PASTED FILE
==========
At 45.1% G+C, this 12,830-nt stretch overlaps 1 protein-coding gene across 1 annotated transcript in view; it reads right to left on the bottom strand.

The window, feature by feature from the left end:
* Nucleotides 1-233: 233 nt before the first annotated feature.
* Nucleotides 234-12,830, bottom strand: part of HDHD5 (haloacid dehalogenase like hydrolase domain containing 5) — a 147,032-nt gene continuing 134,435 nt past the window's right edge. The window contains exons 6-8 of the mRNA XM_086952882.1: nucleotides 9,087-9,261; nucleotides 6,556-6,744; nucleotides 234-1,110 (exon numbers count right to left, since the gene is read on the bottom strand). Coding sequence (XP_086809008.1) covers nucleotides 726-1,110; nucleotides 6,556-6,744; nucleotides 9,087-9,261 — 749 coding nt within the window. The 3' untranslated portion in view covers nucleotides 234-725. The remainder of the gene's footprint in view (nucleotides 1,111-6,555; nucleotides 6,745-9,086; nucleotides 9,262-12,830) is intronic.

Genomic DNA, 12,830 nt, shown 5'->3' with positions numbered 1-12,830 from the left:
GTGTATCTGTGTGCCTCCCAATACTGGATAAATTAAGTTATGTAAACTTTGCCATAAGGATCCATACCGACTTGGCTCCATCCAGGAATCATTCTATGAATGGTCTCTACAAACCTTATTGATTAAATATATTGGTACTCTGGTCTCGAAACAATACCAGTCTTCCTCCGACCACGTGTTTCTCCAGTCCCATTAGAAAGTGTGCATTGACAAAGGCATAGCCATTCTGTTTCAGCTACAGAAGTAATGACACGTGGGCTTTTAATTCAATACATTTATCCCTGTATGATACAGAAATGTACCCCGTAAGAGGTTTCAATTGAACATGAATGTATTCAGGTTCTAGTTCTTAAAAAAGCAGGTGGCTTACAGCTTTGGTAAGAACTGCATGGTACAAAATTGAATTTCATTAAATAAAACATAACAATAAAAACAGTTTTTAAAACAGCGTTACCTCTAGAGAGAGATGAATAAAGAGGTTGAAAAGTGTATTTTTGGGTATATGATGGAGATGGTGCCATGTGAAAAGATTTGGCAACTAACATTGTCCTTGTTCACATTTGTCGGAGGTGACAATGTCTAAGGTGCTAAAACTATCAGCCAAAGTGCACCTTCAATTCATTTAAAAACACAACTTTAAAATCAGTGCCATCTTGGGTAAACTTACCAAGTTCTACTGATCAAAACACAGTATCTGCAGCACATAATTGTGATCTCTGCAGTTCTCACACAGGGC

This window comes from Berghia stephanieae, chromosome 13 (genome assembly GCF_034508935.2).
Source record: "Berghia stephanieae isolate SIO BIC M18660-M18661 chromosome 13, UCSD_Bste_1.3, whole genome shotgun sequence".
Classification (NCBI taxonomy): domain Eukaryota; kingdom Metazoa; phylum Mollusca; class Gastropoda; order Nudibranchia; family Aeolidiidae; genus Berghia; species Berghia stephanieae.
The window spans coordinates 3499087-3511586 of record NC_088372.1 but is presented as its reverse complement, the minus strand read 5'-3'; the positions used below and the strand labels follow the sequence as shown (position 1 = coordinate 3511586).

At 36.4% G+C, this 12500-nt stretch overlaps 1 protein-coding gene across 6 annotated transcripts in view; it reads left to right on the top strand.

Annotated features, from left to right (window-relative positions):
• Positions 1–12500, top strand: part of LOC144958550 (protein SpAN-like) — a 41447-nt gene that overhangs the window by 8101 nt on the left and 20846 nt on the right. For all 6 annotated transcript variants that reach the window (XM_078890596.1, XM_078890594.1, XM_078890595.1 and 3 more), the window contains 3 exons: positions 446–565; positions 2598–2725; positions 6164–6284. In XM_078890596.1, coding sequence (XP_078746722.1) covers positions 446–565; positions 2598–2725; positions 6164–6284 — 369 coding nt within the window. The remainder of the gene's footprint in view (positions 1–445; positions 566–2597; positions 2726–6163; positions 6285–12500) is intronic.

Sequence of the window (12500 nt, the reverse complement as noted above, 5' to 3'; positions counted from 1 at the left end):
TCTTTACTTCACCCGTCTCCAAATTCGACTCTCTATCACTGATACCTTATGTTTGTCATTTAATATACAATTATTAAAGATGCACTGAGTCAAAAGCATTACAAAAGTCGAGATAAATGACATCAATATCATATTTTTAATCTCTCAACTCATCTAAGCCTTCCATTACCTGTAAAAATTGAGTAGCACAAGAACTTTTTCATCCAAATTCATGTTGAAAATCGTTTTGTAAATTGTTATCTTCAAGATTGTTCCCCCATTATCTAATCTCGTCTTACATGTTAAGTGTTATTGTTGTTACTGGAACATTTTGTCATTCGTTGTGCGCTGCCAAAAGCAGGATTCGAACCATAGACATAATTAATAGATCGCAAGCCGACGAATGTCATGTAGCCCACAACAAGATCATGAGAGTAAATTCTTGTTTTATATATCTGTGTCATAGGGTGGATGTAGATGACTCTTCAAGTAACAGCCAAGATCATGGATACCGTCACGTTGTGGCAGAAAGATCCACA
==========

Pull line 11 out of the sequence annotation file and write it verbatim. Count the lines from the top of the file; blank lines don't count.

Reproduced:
At 36.4% G+C, this 12500-nt stretch overlaps 1 protein-coding gene across 6 annotated transcripts in view; it reads left to right on the top strand.